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Journal Article

Induction of diploid gynogenesis in an evolutionary model organism, the three-spined stickleback (Gasterosteus aculeatus)

MPS-Authors
http://pubman.mpdl.mpg.de/cone/persons/resource/persons56896

Samonte-Padilla,  Irene E.
Department Evolutionary Ecology, Max Planck Institute for Evolutionary Biology, Max Planck Society;

http://pubman.mpdl.mpg.de/cone/persons/resource/persons56659

Eizaguirre,  Christophe
Department Evolutionary Ecology, Max Planck Institute for Evolutionary Biology, Max Planck Society;

http://pubman.mpdl.mpg.de/cone/persons/resource/persons56903

Scharsack,  Jörn P.
Department Evolutionary Ecology, Max Planck Institute for Evolutionary Biology, Max Planck Society;

http://pubman.mpdl.mpg.de/cone/persons/resource/persons56796

Lenz,  Tobias L.
Department Evolutionary Ecology, Max Planck Institute for Evolutionary Biology, Max Planck Society;

http://pubman.mpdl.mpg.de/cone/persons/resource/persons56825

Milinski,  Manfred
Department Evolutionary Ecology, Max Planck Institute for Evolutionary Biology, Max Planck Society;

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Samonte-Padilla_2011.pdf
(Publisher version), 648KB

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Citation

Samonte-Padilla, I. E., Eizaguirre, C., Scharsack, J. P., Lenz, T. L., & Milinski, M. (2011). Induction of diploid gynogenesis in an evolutionary model organism, the three-spined stickleback (Gasterosteus aculeatus). BMC Developmental Biology, 11(1): 55. doi:10.1186/1471-213X-11-55.


Cite as: http://hdl.handle.net/11858/00-001M-0000-000F-D394-7
Abstract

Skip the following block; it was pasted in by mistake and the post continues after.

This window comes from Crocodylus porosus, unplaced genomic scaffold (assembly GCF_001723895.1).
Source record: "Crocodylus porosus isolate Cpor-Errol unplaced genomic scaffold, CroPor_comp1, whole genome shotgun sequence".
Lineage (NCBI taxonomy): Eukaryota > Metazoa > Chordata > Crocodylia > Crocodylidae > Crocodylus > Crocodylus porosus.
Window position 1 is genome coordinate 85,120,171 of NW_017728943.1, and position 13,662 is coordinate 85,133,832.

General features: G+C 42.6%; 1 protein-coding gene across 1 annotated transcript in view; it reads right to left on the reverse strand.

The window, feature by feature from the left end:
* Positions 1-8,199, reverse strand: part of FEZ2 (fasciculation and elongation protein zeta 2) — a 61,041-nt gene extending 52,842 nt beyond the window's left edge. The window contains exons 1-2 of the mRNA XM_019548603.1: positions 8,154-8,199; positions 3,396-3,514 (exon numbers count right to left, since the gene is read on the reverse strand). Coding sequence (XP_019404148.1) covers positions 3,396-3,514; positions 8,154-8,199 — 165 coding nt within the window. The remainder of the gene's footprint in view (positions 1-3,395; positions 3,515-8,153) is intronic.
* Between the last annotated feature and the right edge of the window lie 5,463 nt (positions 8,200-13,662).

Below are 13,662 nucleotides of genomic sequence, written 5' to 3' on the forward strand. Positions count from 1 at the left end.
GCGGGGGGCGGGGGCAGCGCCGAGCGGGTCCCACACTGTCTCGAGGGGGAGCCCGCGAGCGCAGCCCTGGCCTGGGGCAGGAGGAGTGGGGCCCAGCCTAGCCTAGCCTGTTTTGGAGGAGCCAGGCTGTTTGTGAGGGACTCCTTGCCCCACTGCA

Background Rapid advances in genomics have provided nearly complete genome sequences for many different species. However, no matter how the sequencing technology has improved, natural genetic polymorphism complicates the production of high quality reference genomes. To address this problem, researchers have tried using artificial modes of genome manipulation such as gynogenesis for fast production of inbred lines. Results Here, we present the first successful induction of diploid gynogenesis in an evolutionary model system, the three-spined sticklebacks (Gasterosteus aculeatus), using a combination of UV-irradiation of the sperm and heat shock (HS) of the resulting embryo to inhibit the second meiotic division. Optimal UV irradiation of the sperm was established by exposing stickleback sperm to a UV- light source at various times. Heat shock parameters like temperature, duration, and time of initiation were tested by subjecting eggs fertilized with UV inactivated sperm 5, 10, 15, 20, 25, or 30 minutes post fertilization (mpf) to 30°C, 34°C, or 38°C for 2, 4, 6 or 8 minutes. Gynogen yield was highest when stickleback eggs were activated with 2 minutes UV-irradiated sperm and received HS 5 mpf at 34°C for 4 minutes. Conclusions Diploid gynogenesis has been successfully performed in three-spined stickleback. This has been confirmed by microsatellite DNA analysis which revealed exclusively maternal inheritance in all gynogenetic fry tested. Ploidy verification by flow cytometry showed that gynogenetic embryos/larvae exhibiting abnormalities were haploids and those that developed normally were diploids, i.e., double haploids that can be raised until adult size.